Any dog owner, particularly the owner of a male dog, will not have failed to observe that the toileting behaviour of our favourite canines can appear to be very ritualistic. Dogs often take a long time to find a suitable spot to do their business, and often, spend a lot longer then sniffing around, turning in circles, and preparing the spot where they wish to make their deposit!
If you have ever wondered what this is all about, why your dog might take so long to get on with things, or what it all means, you are not alone! Read on to find out why dogs are so ritualistic about their toileting behaviour, and what the various different behaviours that they might display can mean.
Male dogs like to cock their legs and pee on something, rather than just the ground, as doing this allows them to distribute their scent over a wider area. This is why dogs will often make a beeline for a tree or fence post, having walked right past several other suitable places to pee.
Dogs will often deliberately seek out the spot that another dog, or many dogs, have used to pee on, allowing even the most submissive of dogs to make their mark on the world and erase or mask the scent markers left by the other dog.
Dogs will also often pee in the same spot every time, given the choice, in order to firmly establish to others that in their view, this is their territory.
Bitches in heat will pee much more often than neutered bitches or how even they themselves behave when they are not in heat, as when they pee, they transfer their scent and the natural pheromones that they are in heat to passing dogs. This will indicate to an un-castrated male dog that there is a bitch in season nearby, and encourage the dog to seek her out.
Once a male dog finds a spot that a bitch in heat has used, they will usually pee on it themselves right away to attempt to mask the bitch’s scent and “reserve” her, before frantically searching around for where she might have gone! Spayed female dogs do not usually respond in any manner to the signs left by a bitch in heat, but another bitch in heat might go out of her way to mask the first bitch’s smell!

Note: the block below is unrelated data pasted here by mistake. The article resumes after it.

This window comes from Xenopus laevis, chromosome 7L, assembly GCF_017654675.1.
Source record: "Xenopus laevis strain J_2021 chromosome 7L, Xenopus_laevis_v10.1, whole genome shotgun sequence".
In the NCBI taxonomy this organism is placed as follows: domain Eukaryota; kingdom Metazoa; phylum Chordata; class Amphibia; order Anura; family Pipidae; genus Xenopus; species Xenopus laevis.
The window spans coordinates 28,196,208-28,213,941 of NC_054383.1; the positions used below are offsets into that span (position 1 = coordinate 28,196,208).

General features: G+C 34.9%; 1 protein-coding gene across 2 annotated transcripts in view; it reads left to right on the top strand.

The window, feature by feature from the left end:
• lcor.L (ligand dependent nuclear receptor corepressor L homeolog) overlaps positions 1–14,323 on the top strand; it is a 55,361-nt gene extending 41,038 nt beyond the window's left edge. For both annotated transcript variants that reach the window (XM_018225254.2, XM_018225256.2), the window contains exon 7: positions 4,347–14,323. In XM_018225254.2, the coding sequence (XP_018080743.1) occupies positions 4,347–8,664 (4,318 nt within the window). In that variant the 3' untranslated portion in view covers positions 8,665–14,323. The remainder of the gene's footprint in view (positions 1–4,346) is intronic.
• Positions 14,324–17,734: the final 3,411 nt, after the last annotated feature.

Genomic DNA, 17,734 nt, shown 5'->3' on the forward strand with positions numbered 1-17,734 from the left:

Welcome to the canine version of social networking; humans have FaceBook, dogs have ScentBook. When your dog sniffs about in a determined manner before picking just the perfect place to pee, they are scenting out the presence of the dogs that came before them, and scoping out how long ago the other dog or dogs were there, and who they were.
As well as simply telling your dog that another dog has passed that way, sniffing about will tell your dog the gender of the other party, if the other dog was healthy, and even, what the other dog has recently eaten!
While peeing and scent marking with urine is the most common means of canine communication via toileting, dogs are also often highly ritualistic about how they make their larger deposits too! Many of us are familiar with witnessing our dogs frantically scraping at the ground and possibly kicking up grass after they have pooped, and dog owners often mistakenly think that this behaviour indicates that the dog is attempting to bury or mask their deposit.
However, the actual reason behind scraping or kicking at the ground with the back legs after toileting is rather different; not only does the dog’s deposit leave a visual mark that they were there, but it also contains scent cues from the two anal glands, situated either side of the anus. So when your dog scrapes or kicks about after pooping, they are actually trying to increase the range of their scent pattern, making it noticeable to other dogs across a wider area, and making it more pronounced.
As mentioned, female dogs in heat will pee at every chance they get, to try to attract a mate; but male dogs, even neutered ones, will often pee or spray urine on as many objects as they can over the course of their walk. This form of scent marking fulfils a great many purposes to the dog; it allows them to distribute their scent over a much wider area than if they simply peed in one place, and eradicates the scent of other dogs that were there before. It helps a dog to establish ownership of a place, or indicate that they consider it as part of their territory too.
Finally, dogs can follow their own scent trails and discern them from that of other dogs, which can even help your dog to find their own way home if they get lost.